The Allo Hope Foundation’s Board of Directors consists of a president, vice president, and secretary. The purpose of a Board of Directors is to hold the Allo Hope Foundation accountable financially, and to make decisions regarding where the Foundation will go and what projects the Foundation will tackle. The Board of Directors have a unique blend of various skills that benefit the foundation. All of our BOD members have the best interests of the Allo Hope Foundation at heart and agree fully with our mission to: prevent stillbirth, neonatal death, and harm caused by maternal alloimmunization and HDFN. We are very thankful for our Board of Directors and their contributions.
The Allo Hope Foundation’s Medical Advisory Board consists of resource specialists, and other healthcare providers who are active in the treatment and research of maternal alloimmunization and Hemolytic Disease of the Fetus and Newborn. The purpose of a medical advisory board is to provide subject matter expertise, highlight needs from the healthcare community, answer strategic questions, and to help us keep our finger on the pulse of current research and treatments. We have selected some of the best and brightest experts in the fields of maternal alloimmunization and related disciplines to help us meet the pressing needs of alloimmunized women and their families. We are very thankful for our Medical Advisory Board members and their contributions.
Kenneth J. Moise Jr, M.D. is a professor in the Division of Maternal-Fetal Medicine in the Department of Obstetrics and Gynecology, and Reproductive Sciences and in the Department of Pediatric Surgery at The John P. and Kathrine G. McGovern Medical School at The University of Texas Health Science Center at Houston (McGovern Medical School at UTHealth). He currently sees patients in The Fetal Center at Children’s Memorial Hermann Hospital in Houston.
Dr. Moise completed his residency in Obstetrics and Gynecology at Vanderbilt University followed by a fellowship in Maternal-Fetal Medicine at Baylor College of Medicine. Dr. Moise is the former Director of Maternal-Fetal Medicine at Baylor College of Medicine and at the University of North Carolina School of Medicine. He is the former President of the International Fetal Medicine and Surgery Society and served for many years as the Treasurer/Secretary of that organization. He is a founding member of the North American Fetal Treatment Network (NAFTNet) having served on its executive board and its steering committee. He is board certified in general Obstetrics and Gynecology as well as Maternal-Fetal Medicine.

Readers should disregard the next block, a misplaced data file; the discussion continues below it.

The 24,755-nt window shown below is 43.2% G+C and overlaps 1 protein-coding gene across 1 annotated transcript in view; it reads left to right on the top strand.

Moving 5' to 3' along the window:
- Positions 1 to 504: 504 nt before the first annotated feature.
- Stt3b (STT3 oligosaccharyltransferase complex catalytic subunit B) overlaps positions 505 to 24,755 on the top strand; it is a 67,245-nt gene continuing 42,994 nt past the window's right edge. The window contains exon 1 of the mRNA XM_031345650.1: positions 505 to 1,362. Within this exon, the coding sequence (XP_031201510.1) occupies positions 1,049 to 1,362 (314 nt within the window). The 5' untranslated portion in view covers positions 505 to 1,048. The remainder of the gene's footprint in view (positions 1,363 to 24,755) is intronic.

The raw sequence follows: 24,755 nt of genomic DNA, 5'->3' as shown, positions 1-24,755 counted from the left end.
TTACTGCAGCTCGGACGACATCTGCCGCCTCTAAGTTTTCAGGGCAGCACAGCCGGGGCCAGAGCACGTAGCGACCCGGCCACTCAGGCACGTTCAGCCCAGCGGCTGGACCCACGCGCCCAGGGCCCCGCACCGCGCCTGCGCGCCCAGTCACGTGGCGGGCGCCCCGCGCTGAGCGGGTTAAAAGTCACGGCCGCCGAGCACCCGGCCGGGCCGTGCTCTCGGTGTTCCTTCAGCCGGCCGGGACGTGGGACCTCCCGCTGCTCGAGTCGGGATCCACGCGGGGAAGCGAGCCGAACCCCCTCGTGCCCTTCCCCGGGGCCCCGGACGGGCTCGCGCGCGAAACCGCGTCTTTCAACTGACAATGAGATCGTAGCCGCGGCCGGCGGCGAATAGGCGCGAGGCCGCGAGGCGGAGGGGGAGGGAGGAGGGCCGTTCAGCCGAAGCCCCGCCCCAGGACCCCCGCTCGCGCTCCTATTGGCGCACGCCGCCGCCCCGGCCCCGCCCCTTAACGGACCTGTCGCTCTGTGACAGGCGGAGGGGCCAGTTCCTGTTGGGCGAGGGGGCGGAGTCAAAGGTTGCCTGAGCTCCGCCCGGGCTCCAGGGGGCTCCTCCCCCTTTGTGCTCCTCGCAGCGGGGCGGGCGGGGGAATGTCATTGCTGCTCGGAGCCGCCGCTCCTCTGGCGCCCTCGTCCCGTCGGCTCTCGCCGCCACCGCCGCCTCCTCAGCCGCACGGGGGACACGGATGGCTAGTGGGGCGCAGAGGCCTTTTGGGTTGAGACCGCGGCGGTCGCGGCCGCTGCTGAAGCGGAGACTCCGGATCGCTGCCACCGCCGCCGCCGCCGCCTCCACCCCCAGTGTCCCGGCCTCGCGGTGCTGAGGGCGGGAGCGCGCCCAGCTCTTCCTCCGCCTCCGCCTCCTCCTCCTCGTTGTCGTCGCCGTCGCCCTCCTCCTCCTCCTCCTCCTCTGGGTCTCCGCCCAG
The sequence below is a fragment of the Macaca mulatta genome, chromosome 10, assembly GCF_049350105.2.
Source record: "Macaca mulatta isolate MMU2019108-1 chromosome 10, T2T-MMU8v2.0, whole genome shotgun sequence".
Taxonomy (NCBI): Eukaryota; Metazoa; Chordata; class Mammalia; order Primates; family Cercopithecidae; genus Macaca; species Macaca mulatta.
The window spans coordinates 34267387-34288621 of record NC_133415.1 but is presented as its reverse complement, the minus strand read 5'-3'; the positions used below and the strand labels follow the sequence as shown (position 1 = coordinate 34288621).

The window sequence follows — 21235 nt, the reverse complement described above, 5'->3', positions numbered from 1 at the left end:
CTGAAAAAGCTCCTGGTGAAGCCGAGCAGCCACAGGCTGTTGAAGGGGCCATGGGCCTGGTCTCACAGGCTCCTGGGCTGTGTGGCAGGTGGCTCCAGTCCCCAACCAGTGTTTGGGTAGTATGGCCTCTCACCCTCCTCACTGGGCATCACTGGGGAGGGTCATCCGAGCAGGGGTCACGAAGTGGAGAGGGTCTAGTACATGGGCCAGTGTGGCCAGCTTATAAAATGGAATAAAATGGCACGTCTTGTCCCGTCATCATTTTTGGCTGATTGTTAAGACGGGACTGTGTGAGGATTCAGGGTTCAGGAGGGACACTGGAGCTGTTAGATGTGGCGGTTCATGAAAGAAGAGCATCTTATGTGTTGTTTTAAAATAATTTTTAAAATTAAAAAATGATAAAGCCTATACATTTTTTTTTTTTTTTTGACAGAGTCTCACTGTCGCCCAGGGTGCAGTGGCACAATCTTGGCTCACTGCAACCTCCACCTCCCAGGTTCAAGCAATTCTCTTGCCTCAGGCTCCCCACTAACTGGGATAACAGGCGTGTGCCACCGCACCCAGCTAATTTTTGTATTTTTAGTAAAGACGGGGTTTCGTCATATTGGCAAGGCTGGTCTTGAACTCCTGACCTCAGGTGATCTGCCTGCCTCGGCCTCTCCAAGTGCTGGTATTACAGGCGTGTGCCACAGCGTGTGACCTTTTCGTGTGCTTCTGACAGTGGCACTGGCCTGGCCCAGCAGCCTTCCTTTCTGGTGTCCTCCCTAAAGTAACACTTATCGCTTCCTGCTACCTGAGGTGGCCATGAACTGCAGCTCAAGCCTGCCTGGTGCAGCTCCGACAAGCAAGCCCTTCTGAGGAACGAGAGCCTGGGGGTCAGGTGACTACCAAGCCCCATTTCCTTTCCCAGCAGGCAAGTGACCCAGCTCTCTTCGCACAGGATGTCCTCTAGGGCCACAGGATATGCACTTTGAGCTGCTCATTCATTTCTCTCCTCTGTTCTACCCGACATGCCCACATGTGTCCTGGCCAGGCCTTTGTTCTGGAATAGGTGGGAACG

Dr. Moise’s interest in fetal therapy spans a 30 year period. He is recognized world-wide for his contributions in the fetal treatment of Rh disease including the development of middle cerebral artery Doppler for the non-invasive detection of fetal anemia and the use of free fetal DNA to determine the fetal RND status in the U.S.. He was instrumental in the formation of the three fetal centers – the Center for Maternal and Infant Health at the University of North Carolina, the Texas Children’s Fetal Center in Houston and The Fetal Center at Children’s Memorial Hermann Hospital in Houston. In 2019, he was awarded the Lifetime Achievement Award by the Society for Maternal-Fetal Medicine for his work in Hemolytic Disease of the Fetus and Newborn.
Dr. Trevett joined Georgia Perinatal Consultants in April of 2008. He received his undergraduate degree from the College of the Holy Cross in 1994 and his medical degree from the State University of New York at Buffalo. He performed his Obstetrics and Gynecology residency at the University of California, San Diego, graduating in 2002, then went on to complete a three-year fellowship in Maternal Fetal Medicine at the University of North Carolina, Chapel Hill in 2005.